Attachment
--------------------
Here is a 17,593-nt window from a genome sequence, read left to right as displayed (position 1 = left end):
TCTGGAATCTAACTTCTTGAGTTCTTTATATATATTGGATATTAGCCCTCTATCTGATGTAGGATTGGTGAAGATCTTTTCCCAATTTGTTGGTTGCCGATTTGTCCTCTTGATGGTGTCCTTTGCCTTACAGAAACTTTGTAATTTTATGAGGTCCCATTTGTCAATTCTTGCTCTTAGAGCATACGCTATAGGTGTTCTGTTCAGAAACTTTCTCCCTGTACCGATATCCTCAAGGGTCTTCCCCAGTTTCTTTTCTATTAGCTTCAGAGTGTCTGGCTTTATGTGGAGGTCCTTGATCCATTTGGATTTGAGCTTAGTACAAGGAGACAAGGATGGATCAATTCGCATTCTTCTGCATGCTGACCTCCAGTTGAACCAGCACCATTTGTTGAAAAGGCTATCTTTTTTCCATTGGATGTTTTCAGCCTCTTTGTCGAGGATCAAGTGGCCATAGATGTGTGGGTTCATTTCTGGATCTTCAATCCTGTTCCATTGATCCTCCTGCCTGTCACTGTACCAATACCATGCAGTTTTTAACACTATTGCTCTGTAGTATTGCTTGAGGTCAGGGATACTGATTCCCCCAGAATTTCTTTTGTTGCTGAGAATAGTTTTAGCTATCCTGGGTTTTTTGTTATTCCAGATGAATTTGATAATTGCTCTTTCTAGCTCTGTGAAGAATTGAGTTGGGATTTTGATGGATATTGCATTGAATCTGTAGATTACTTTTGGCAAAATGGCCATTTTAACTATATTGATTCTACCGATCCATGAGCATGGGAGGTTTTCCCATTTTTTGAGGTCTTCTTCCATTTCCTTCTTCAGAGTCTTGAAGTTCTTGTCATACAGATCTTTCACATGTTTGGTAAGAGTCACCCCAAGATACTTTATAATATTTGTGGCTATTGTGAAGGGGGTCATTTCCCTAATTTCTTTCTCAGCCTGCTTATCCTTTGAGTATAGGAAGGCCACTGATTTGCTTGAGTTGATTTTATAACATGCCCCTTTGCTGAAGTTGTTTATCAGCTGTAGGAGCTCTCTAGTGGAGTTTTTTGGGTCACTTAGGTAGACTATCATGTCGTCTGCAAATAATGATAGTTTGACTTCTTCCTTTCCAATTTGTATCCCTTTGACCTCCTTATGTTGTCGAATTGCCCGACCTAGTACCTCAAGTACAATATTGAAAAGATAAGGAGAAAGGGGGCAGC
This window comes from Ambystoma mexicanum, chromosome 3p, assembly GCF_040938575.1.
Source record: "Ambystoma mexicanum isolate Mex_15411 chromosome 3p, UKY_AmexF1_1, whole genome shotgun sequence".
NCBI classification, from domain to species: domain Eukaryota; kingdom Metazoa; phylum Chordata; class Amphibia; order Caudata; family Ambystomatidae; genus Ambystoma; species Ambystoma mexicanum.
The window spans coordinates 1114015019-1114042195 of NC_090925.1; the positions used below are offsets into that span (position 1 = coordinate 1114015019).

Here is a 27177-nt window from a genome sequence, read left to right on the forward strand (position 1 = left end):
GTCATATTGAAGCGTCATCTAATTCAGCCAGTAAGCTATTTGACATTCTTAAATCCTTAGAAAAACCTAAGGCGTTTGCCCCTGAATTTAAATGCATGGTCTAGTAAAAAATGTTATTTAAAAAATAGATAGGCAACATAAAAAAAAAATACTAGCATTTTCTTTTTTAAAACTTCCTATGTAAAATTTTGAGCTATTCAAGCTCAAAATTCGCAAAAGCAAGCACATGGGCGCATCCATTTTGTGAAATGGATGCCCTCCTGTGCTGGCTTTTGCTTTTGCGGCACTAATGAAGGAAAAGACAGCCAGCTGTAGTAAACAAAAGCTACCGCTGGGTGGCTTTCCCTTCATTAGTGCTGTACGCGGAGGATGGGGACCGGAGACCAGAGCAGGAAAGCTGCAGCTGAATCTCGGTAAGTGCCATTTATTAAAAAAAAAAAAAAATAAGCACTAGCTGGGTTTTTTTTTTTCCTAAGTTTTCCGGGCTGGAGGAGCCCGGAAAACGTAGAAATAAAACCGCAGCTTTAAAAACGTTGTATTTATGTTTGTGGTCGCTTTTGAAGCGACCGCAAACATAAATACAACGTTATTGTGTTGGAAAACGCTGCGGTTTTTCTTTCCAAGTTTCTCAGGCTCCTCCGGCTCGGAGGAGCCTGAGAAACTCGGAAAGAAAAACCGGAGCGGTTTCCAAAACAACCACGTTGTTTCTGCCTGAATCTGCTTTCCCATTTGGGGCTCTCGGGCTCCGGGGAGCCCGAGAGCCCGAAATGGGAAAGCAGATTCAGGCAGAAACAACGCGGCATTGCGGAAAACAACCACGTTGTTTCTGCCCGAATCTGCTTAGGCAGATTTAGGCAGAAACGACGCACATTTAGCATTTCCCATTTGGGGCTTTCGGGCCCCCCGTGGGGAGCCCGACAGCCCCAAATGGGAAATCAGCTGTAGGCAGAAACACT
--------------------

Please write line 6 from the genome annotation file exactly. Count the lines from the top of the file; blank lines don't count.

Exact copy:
The window spans coordinates 1114015019-1114042195 of NC_090925.1; the positions used below are offsets into that span (position 1 = coordinate 1114015019).